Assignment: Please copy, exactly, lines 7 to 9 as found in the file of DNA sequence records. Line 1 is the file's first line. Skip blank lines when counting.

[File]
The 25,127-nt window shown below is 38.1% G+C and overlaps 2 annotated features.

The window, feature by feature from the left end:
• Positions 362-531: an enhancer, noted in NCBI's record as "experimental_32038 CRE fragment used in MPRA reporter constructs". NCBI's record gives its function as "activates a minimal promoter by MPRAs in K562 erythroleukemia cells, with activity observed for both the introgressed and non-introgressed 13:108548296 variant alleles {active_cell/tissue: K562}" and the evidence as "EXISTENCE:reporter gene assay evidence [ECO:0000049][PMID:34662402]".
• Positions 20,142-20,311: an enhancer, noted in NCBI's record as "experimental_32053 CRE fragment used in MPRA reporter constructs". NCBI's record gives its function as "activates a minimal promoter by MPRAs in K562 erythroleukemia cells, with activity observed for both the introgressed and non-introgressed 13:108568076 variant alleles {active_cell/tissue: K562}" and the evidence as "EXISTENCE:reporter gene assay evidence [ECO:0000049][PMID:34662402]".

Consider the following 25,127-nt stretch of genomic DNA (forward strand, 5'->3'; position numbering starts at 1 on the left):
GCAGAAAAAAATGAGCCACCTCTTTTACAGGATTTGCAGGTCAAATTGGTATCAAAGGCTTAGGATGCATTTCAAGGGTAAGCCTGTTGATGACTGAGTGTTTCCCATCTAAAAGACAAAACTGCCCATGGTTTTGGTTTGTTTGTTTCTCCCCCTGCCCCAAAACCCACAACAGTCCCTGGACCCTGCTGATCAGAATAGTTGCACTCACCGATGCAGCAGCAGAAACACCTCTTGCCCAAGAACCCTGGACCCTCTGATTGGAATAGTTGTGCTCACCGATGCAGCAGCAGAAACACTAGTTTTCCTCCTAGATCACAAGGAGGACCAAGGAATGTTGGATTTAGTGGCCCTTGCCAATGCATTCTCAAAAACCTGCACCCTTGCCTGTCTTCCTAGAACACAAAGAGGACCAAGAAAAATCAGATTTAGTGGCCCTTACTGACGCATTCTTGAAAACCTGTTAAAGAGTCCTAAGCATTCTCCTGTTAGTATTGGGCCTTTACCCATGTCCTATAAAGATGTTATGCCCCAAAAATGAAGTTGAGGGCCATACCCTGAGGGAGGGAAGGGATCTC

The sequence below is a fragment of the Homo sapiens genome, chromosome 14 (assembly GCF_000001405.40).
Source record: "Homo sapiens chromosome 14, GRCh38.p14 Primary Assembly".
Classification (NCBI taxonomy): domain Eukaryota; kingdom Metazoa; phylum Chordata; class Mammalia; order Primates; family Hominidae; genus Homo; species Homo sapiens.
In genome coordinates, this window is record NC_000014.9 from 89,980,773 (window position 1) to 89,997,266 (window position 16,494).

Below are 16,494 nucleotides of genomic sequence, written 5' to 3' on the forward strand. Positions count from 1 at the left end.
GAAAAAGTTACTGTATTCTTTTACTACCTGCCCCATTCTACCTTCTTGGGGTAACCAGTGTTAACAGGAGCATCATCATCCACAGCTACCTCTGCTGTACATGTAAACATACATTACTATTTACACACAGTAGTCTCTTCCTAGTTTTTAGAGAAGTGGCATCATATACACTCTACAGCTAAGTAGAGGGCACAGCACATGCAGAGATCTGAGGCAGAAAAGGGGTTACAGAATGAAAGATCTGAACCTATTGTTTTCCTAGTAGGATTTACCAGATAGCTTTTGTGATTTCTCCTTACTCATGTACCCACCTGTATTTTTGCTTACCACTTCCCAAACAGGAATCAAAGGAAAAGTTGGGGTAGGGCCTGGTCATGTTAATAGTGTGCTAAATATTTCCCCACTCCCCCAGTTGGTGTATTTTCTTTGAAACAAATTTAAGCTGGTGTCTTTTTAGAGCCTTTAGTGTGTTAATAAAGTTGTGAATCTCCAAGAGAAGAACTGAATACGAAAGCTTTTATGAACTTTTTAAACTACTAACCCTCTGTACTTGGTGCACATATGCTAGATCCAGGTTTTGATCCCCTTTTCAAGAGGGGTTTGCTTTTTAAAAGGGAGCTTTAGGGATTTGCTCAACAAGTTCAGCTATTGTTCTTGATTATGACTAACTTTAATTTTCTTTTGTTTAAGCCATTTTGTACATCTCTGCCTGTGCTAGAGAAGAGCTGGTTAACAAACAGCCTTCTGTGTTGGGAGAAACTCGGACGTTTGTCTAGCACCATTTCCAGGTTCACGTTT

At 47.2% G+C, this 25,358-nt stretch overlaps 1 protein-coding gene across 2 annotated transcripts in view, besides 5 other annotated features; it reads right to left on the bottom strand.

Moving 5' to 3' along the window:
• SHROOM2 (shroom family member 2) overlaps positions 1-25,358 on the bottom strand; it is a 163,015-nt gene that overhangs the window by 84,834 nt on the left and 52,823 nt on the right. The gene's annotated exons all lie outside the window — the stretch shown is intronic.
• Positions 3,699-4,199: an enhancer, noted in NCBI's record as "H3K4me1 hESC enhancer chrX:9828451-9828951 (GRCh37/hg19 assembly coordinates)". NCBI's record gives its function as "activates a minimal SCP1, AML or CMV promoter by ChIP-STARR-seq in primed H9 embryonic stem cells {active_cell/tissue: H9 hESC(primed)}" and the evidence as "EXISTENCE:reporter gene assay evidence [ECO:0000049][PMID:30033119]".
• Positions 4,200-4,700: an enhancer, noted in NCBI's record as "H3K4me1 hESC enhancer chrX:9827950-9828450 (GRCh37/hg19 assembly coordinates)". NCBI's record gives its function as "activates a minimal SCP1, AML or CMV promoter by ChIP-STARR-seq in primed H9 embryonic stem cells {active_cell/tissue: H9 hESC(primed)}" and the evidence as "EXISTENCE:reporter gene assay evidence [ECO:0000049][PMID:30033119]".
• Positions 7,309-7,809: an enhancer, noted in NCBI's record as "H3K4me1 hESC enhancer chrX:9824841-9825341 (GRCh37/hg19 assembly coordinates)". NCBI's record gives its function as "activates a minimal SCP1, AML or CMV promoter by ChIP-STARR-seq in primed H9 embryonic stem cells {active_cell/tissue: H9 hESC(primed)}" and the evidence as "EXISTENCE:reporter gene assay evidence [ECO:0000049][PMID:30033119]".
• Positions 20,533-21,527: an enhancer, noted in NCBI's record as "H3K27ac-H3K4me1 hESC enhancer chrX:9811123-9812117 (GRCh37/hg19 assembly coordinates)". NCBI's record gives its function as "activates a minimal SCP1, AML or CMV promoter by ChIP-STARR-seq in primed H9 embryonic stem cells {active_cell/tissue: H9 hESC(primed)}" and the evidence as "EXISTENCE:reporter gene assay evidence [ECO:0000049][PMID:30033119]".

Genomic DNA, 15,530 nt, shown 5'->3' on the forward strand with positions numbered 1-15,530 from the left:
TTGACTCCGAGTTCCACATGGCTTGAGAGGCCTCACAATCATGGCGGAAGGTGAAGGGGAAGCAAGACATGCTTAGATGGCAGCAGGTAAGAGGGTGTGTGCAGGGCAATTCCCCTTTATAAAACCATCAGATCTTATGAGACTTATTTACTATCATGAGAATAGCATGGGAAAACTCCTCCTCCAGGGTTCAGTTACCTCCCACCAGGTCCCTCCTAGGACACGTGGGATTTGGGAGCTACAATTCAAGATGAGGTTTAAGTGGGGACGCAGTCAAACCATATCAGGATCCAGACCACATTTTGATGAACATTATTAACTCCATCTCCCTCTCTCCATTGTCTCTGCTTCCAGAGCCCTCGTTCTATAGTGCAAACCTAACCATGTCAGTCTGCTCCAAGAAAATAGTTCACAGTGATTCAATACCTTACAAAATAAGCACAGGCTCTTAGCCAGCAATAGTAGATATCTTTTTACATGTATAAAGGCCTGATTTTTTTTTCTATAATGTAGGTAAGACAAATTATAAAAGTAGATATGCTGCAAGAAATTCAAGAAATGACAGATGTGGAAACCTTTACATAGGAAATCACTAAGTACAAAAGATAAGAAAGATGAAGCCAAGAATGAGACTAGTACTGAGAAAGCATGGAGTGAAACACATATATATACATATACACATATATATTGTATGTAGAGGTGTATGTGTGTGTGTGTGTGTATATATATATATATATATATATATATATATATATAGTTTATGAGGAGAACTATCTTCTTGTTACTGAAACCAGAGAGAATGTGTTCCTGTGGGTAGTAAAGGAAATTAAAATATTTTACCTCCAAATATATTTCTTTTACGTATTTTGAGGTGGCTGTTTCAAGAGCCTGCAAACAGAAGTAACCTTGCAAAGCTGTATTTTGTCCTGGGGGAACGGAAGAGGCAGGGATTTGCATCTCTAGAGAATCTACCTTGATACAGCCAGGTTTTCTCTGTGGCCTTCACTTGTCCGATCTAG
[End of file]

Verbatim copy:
The sequence below is a fragment of the Homo sapiens genome, chromosome 14 (assembly GCF_000001405.40).
Source record: "Homo sapiens chromosome 14, GRCh38.p14 Primary Assembly".
Classification (NCBI taxonomy): domain Eukaryota; kingdom Metazoa; phylum Chordata; class Mammalia; order Primates; family Hominidae; genus Homo; species Homo sapiens.